In the winter, Europe typically “uses a lot of what it has in storage while, at the same time, importing lots of gas from other sources,” Munton said. “It needs both. But as we think about this winter, there is a very real threat that there won’t be any Russian gas at all.” In normal times, Russian gas supplies about 40 percent of European imports.
Without Russia’s supply in the winter, Munton added, European nations will be forced to rely on imports of liquefied natural gas (LNG) even more from suppliers such as the United States. The problem is that Asia—a larger LNG market—is also vying for the same supplies, which means prices are always going to be higher than old piped gas from the East.
“That’s really the crisis that Europe and the world confronts,” he added.
As Europe abandons Moscow’s energy supply, many leaders have rushed to secure alternative deals and supplies with other countries. Italy has secured more gas from Algeria while other nations have turned to Azerbaijan, Norway, and Qatar. Germany has also expressed its hopes for a new LNG deal with Canada, which in turn has been considerably less optimistic. Others have invested considerably more into LNG infrastructure, with Germany racing to build five floating LNG terminals and the Netherlands, Finland, and Italy all preparing for more floating units to import gas.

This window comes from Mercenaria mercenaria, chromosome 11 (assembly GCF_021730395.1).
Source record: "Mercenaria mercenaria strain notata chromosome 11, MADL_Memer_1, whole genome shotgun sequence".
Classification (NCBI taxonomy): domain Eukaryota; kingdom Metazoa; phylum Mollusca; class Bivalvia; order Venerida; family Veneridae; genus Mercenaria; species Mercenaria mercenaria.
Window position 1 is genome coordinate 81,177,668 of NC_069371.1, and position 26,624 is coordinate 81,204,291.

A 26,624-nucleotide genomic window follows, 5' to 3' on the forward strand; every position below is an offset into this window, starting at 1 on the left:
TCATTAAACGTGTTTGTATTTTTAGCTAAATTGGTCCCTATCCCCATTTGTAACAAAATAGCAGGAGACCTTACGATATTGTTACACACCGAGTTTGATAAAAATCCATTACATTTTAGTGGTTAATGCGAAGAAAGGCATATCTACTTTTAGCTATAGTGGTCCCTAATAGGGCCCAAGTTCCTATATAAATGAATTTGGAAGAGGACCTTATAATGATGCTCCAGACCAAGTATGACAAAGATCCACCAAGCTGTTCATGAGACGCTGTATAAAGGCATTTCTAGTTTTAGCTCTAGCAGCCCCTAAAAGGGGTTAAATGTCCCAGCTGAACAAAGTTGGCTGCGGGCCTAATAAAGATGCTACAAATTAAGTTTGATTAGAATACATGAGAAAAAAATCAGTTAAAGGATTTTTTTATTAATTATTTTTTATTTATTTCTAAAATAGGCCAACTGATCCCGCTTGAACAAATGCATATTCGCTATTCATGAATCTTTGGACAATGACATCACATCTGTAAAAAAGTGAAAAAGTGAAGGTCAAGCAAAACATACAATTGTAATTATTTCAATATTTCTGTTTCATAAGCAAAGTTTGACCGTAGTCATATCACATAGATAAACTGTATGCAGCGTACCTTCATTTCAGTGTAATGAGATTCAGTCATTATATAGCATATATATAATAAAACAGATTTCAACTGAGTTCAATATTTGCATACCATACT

But in the immediate future, energy experts said there is only so much that countries can do to shore up their supplies. “There’s a limit to what you can do in the near term to bring additional supplies into Europe because there’s only so much LNG in the world,” said Jason Bordoff, founding director of Columbia University’s Center on Global Energy Policy and a former special assistant to former U.S. President Barack Obama.
European leaders are also turning inward, enacting wide-ranging energy-saving measures to help curb electricity use. Spain, which previously advised workers against wearing ties to preserve energy, approved a new energy-saving plan this week that includes air conditioning and heating rules to limit consumption. France has threatened fines against air-conditionedstores that don’t close their doors, whereas Germany turned off spotlights by monuments in Berlin. Some Germans have also taken matters into their own hands and are now stockpiling wood to brace for the upcoming winter. Their moves come as Germany debates delaying the phase-out of its last nuclear plants over the ongoing crisis.